Citations Modifiers: Prefix, Suffix, Page Number, Author/Year Suppression in Papers for mac

Citations in the mac version of Papers (this is not available on Windows) recognizes various citation modifiers, that allow the addition of a prefix, suffix or page number, and allow author or year suppression. This document describes their syntax and their use.

This page is only relevant if you use the standard 'Papers Citation' format. If you use another format, as set in the 'Citations' preferences in Papers, then this document is not relevant. Instead, you should use whatever syntax is supported by that format (like BibTeX, MMD, Pandoc or ConTeXt).

Syntax

All the examples below assume you have citations already inserted in your manuscript, either using the floating Citations window and search, or using the menu item 'Copy as... Papers Citation' in the main Papers application. This is where the citekey {Smith:1997tu} comes from. The exact formatting of the citation used in the examples depends also on the journal style applied to the manuscript: the output after formatting will be different for different styles (the example is APA).

  • No modifier:

    before formatting

    ... as shown before {Smith:1997tu}, birds can fly ...

    after formatting

    ... as shown before (Smith, 1997), birds can fly ...

  • Prefix

    before formatting

    ... as shown before {see Smith:1997tu}, birds can fly ...

    after formatting

    ... as shown before (see Smith, 1997), birds can fly ...

  • Suffix

    before formatting

    ... as shown before {Smith:1997tu and common sense}, birds can fly ...

    after formatting

    ... as shown before (Smith, 1997 and common sense), birds can fly ...

  • Page number

    before formatting

    ... as shown before {Smith:1997tu p.89}, birds can fly ...

    after formatting

    ... as shown before (Smith, 1997, page 89), birds can fly ...

    Note: you can also use other variants like 'p89', 'p 89', 'pp89-100', 'pp.89-100', 'pp. 89-100'

  • Author suppression

    before formatting

    ... as shown by Smith {*Smith:1997tu}, birds can fly ...

    after formatting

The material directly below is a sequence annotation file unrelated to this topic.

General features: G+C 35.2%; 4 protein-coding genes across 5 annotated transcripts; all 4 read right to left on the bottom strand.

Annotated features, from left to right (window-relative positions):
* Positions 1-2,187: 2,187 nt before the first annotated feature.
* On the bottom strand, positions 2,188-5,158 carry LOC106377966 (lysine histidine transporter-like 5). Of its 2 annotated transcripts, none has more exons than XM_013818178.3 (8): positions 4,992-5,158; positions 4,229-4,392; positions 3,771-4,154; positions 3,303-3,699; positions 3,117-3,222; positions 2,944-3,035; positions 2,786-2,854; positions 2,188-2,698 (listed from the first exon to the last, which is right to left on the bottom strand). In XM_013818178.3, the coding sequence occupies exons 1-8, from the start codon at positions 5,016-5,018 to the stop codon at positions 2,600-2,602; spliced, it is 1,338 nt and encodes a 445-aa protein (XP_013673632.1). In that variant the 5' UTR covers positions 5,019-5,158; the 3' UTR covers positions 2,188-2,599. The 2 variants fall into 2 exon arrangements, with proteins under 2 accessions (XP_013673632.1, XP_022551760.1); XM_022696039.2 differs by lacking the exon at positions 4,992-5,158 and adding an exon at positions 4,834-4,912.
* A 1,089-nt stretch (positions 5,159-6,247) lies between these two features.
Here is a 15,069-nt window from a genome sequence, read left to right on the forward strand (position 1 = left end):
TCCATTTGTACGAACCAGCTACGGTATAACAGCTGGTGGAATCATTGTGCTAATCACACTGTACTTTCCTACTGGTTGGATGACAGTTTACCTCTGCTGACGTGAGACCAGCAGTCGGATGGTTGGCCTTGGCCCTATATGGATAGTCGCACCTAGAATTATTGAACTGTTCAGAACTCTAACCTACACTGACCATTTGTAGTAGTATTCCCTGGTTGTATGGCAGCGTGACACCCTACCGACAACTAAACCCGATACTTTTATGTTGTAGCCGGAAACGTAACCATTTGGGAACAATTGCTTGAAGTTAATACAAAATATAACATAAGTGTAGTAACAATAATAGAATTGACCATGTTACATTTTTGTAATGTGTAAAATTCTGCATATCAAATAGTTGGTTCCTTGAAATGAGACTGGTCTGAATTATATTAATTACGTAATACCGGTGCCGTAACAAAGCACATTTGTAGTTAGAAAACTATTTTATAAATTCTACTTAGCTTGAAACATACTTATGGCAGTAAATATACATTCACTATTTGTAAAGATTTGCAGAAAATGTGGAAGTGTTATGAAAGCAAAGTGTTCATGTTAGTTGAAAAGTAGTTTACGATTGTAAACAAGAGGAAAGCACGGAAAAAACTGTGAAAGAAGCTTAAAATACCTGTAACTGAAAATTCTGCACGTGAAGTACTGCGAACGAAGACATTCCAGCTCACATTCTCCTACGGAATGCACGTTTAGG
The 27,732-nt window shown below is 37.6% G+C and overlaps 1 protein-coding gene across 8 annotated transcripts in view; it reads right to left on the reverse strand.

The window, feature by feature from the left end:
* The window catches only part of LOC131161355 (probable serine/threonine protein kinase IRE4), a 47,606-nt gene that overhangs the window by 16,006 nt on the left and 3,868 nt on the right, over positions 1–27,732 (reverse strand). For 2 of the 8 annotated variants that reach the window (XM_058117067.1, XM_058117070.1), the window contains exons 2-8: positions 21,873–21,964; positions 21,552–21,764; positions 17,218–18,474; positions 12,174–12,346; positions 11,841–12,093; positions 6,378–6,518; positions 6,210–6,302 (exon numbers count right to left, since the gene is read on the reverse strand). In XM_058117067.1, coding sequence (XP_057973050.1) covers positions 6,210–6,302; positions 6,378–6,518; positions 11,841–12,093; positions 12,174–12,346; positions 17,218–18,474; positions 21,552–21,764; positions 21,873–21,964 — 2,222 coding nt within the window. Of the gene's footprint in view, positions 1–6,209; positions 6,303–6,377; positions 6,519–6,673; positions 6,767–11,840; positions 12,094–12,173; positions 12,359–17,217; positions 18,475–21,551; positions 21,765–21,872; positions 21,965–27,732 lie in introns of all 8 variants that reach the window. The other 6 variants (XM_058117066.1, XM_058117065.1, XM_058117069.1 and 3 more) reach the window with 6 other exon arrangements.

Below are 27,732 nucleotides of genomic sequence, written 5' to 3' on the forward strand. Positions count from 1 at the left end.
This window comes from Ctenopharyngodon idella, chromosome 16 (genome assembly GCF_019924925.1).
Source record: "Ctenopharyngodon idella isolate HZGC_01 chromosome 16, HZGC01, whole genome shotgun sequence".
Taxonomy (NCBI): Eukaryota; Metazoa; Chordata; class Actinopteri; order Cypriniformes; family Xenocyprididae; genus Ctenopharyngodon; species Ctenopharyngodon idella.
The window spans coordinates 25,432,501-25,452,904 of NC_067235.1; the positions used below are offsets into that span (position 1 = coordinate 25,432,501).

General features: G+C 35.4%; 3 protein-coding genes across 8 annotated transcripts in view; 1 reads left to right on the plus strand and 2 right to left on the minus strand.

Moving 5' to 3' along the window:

... as shown by Smith (1997), birds can fly ...

  • Year suppression

    before formatting

    ... as shown in 1997 {Smith:1997tu*}, birds can fly ...

    after formatting

    ... as shown in 1997 (Smith), birds can fly ...

Tips, Tricks and Limitations

  • You can combine several modifiers

    before formatting

    ... as shown by Smith {for instance *Smith:1997tu p.89}, birds can fly ...

    after formatting

    ... as shown by Smith (for instance 1997, page 89), birds can fly ...

  • You can use it with multi-paper citations

    before formatting

    ... as shown before {see Smith:1997tu, Wang:1998kp}, birds can fly ...

    after formatting

    ... as shown before (see Smith, 1997 & Wang, 1998), birds can fly ...

  • You can escape a comma by using a double-comma (otherwise, the comma would be intepreted as a cite delimiter)

    before formatting

    ... as shown in 1997 {for instance,, Smith:1997tu*}, birds can fly ...

    after formatting

    ... as shown in 1997 (for instance, Smith), birds can fly ...

  • You should add a space between the citekey and subsequent punctuation when applicable, and the space will be removed when formatted:

    before formatting

    ... as shown in 1997 {Smith:1997tu* ,, for instance}, birds can fly ...

    after formatting

    ... as shown in 1997 (Smith, for instance), birds can fly ...

  • The citekey is identified by Papers as the only word that contains a ':', or if no ':' is found, the last word. For non-standard citekeys that don't include a ':' character and that are not at the end of the cite, you can use quotes to clearly indicate where the citekey is:

    before formatting

    ... as shown in 1997 {see "Smith_on_birds*" or common sense}, birds can fly ...

    after formatting

    ... as shown in 1997 (see Smith or common sense), birds can fly ...

    Note: as an alternative to double quotes, you can use single quotes or the slash sign:

    ... as shown in 1997 {see 'Smith_on_birds*' or common sense}, birds can fly ... ... as shown in 1997 {see /Smith_on_birds*/ or common sense}, birds can fly ...

  • Because of the special role for the colon character ':' in citekey recognition, you might need to take some extra steps to "escape" that character when it is part of the prefix or suffix. For this, you can use quotes around the citekey to clearly identify it, and thus clearly mark that the other characters of the cite are to be considered part of the prefix or suffix: